Nurses and workers declare end to strike at UIC
Chicago, IL -The largest strike since the economic crisis hit came to an end at the University of Illinois at Chicago (UIC), September 24. Last night and this morning, tentative agreements were announced for the 4000 members of the Service Employees International Union (SEIU) Local 73, and the 1300 members of the Illinois Nurses Association (INA).
The nurses struck for seven days starting Saturday, September 12. SEIU members started on Monday, September 14 and stayed on the picket lines for ten days.
For both unions, safety for workers and patients was a priority, after four employees and one spouse died of COVID-19 because management failed to keep workers safe this spring. In all, 300 employees at UIC have contracted the virus. At least eight were on respirators and three suffered strokes.
INA won staffing levels, a key demand for them, with the agreement by the employer to hire 160 more nurses. For Local 73, according to President Dian Palmer, the wage agreement has increases of 2%, 1%, 1.5% and 1.5% for the four years of the contract. In addition, hundreds of the lowest-paid workers will have wages increased to $15 per hour. Wages for newly-hired food service workers had been less than $11 per hour, and the starting wage for building service workers were less than $13 per hour. Some food service workers employed for ten years still did not earn $15.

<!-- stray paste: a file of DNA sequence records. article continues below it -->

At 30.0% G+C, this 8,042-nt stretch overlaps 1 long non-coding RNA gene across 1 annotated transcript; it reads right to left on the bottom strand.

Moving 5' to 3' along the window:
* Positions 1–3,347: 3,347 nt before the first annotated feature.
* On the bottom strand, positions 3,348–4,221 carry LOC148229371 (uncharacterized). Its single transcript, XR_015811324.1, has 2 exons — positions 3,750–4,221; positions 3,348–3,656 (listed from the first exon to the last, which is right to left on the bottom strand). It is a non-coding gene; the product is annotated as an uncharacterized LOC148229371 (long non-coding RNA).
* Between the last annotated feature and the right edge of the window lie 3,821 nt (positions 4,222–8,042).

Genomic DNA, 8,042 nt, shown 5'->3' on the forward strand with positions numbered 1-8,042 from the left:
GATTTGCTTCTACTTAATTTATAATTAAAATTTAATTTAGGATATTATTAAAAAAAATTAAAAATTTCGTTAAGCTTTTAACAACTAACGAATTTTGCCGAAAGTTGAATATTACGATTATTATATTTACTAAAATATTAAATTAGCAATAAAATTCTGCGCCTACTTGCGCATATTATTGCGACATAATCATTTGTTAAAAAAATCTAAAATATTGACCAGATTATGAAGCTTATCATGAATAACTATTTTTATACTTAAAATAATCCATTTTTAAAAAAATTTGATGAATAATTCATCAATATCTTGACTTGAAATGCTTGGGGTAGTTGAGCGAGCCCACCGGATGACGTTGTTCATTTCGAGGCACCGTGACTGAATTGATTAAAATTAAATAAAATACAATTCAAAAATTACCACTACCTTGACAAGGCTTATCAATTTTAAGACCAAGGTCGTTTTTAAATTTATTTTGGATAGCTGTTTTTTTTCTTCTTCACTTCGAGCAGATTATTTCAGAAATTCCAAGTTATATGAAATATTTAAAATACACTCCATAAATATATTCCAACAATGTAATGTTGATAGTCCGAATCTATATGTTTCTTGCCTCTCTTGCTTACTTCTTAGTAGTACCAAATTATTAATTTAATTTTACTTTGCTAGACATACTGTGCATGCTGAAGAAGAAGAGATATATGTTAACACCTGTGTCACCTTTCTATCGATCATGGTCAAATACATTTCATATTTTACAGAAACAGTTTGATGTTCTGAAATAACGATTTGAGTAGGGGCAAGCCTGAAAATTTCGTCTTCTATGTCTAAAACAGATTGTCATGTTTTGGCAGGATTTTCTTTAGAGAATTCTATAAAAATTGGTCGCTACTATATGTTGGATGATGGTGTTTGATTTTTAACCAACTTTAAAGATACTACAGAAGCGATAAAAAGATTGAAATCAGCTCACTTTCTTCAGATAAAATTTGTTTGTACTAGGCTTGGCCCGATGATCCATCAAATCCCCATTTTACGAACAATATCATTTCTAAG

Striking workers believe that management finally relented because workers raised the stakes in recent days. UPS drivers with Teamsters Local 705 had refused to cross picket lines, and on Wednesday, Iron Workers, Electricians and others refused to cross a picket line into a $200 million construction site for a new surgery center being built by the University of Illinois Hospital. With 40 construction workers idled, strikers believe they cost UIC $20,000 for the day. In addition, a striking building service worker named Jose Quintero, with experience in construction, said that nine yards of concrete costing over $1000 was ruined because they weren’t able to pour it.
Local 73 President Palmer said, “When the university offered those they call ‘heroes’ zero raises for working during the pandemic, those workers said, ‘If we’re essential, then treat us like we’re essential.’ We also won shift differentials, bilingual pay, and raises for the DSCC workers.” DSCC is the Department of Special Care for Children, a state agency that come under UI Hospital management in the past decade. In two previous contract fights, Local 73 had demanded better wages for these underpaid workers, who are spread across the state in clinics.
Workers around the country watched this strike closely, and this victory will give momentum to contract fights in the coming year.